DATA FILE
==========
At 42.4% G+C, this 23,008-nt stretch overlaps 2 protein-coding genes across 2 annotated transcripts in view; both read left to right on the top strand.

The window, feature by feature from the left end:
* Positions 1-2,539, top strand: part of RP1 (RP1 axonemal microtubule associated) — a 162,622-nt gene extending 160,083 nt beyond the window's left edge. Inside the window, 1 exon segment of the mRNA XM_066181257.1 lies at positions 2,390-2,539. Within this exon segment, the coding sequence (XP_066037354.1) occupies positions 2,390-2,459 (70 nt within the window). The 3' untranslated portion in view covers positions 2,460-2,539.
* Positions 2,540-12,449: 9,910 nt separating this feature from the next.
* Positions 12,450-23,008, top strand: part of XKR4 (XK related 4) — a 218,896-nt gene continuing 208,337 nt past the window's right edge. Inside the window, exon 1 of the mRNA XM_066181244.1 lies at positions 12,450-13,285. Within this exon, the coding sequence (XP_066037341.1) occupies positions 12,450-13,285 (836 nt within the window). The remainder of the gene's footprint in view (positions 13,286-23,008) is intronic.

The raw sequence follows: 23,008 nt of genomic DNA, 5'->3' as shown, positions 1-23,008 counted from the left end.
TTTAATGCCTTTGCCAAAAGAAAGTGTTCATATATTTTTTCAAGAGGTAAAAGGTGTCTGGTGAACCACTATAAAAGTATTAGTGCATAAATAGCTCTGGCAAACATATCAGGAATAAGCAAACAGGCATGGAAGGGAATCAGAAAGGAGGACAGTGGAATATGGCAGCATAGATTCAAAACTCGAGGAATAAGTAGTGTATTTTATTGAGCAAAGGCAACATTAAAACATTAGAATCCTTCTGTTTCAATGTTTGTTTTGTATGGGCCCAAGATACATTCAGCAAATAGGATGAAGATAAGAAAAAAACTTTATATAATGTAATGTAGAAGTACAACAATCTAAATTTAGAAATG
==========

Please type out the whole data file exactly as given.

At 42.4% G+C, this 23,008-nt stretch overlaps 2 protein-coding genes across 2 annotated transcripts in view; both read left to right on the top strand.

The window, feature by feature from the left end:
* Positions 1-2,539, top strand: part of RP1 (RP1 axonemal microtubule associated) — a 162,622-nt gene extending 160,083 nt beyond the window's left edge. Inside the window, 1 exon segment of the mRNA XM_066181257.1 lies at positions 2,390-2,539. Within this exon segment, the coding sequence (XP_066037354.1) occupies positions 2,390-2,459 (70 nt within the window). The 3' untranslated portion in view covers positions 2,460-2,539.
* Positions 2,540-12,449: 9,910 nt separating this feature from the next.
* Positions 12,450-23,008, top strand: part of XKR4 (XK related 4) — a 218,896-nt gene continuing 208,337 nt past the window's right edge. Inside the window, exon 1 of the mRNA XM_066181244.1 lies at positions 12,450-13,285. Within this exon, the coding sequence (XP_066037341.1) occupies positions 12,450-13,285 (836 nt within the window). The remainder of the gene's footprint in view (positions 13,286-23,008) is intronic.

The raw sequence follows: 23,008 nt of genomic DNA, 5'->3' as shown, positions 1-23,008 counted from the left end.
TTTAATGCCTTTGCCAAAAGAAAGTGTTCATATATTTTTTCAAGAGGTAAAAGGTGTCTGGTGAACCACTATAAAAGTATTAGTGCATAAATAGCTCTGGCAAACATATCAGGAATAAGCAAACAGGCATGGAAGGGAATCAGAAAGGAGGACAGTGGAATATGGCAGCATAGATTCAAAACTCGAGGAATAAGTAGTGTATTTTATTGAGCAAAGGCAACATTAAAACATTAGAATCCTTCTGTTTCAATGTTTGTTTTGTATGGGCCCAAGATACATTCAGCAAATAGGATGAAGATAAGAAAAAAACTTTATATAATGTAATGTAGAAGTACAACAATCTAAATTTAGAAATG